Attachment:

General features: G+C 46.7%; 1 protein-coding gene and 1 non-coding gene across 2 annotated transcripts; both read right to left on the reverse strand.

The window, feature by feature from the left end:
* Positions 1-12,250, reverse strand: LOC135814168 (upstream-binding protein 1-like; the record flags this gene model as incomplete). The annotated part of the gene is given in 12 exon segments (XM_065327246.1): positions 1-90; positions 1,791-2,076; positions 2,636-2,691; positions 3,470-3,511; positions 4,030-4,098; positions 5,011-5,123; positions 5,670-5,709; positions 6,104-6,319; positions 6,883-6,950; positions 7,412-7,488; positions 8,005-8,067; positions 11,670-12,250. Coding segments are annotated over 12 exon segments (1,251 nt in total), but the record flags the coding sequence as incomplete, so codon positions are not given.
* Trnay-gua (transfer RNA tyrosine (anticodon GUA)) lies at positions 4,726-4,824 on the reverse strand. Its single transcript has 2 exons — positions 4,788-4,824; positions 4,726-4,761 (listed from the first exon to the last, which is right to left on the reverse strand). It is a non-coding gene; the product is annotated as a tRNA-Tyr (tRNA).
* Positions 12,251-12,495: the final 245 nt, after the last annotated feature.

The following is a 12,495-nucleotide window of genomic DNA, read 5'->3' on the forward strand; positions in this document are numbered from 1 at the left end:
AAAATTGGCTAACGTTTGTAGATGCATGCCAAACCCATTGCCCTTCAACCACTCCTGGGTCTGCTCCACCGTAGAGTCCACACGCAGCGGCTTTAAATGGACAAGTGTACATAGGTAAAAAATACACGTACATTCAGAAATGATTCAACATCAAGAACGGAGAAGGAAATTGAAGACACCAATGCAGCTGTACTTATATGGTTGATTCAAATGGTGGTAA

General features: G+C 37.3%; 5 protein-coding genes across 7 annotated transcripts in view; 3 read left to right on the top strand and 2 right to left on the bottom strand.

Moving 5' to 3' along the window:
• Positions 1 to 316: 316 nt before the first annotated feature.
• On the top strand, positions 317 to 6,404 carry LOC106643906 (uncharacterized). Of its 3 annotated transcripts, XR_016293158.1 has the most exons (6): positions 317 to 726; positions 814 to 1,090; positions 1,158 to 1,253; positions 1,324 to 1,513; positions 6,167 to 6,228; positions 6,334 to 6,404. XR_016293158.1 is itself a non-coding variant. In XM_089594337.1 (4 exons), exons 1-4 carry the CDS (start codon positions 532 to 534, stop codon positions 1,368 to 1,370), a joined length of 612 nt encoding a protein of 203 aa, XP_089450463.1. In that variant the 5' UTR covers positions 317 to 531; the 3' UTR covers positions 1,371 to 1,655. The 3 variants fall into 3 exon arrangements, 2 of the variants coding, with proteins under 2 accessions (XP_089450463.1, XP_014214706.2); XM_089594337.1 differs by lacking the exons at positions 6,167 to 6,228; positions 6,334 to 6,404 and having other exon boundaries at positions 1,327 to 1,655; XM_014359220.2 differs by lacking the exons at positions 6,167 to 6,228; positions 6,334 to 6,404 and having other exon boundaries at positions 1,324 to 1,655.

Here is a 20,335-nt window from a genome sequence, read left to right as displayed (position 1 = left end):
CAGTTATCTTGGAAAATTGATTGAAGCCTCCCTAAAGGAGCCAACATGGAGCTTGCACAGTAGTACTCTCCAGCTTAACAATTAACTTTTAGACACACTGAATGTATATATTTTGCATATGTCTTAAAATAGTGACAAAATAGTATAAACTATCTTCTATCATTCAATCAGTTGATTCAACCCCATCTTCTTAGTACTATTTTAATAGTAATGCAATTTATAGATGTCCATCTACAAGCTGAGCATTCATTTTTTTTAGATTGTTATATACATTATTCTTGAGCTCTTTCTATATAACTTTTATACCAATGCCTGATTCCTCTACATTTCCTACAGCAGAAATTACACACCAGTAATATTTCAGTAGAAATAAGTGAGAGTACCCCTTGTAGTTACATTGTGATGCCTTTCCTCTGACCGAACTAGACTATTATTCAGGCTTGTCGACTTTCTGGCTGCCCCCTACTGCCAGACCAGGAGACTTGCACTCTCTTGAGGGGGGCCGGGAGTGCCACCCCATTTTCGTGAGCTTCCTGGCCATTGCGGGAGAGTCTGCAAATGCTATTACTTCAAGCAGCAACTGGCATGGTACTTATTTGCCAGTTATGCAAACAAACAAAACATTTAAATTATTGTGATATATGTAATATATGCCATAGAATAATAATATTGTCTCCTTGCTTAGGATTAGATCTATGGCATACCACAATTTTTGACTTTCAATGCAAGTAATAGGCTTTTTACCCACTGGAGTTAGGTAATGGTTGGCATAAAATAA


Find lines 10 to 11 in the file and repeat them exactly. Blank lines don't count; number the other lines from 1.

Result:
• Positions 1 to 316: 316 nt before the first annotated feature.
• On the top strand, positions 317 to 6,404 carry LOC106643906 (uncharacterized). Of its 3 annotated transcripts, XR_016293158.1 has the most exons (6): positions 317 to 726; positions 814 to 1,090; positions 1,158 to 1,253; positions 1,324 to 1,513; positions 6,167 to 6,228; positions 6,334 to 6,404. XR_016293158.1 is itself a non-coding variant. In XM_089594337.1 (4 exons), exons 1-4 carry the CDS (start codon positions 532 to 534, stop codon positions 1,368 to 1,370), a joined length of 612 nt encoding a protein of 203 aa, XP_089450463.1. In that variant the 5' UTR covers positions 317 to 531; the 3' UTR covers positions 1,371 to 1,655. The 3 variants fall into 3 exon arrangements, 2 of the variants coding, with proteins under 2 accessions (XP_089450463.1, XP_014214706.2); XM_089594337.1 differs by lacking the exons at positions 6,167 to 6,228; positions 6,334 to 6,404 and having other exon boundaries at positions 1,327 to 1,655; XM_014359220.2 differs by lacking the exons at positions 6,167 to 6,228; positions 6,334 to 6,404 and having other exon boundaries at positions 1,324 to 1,655.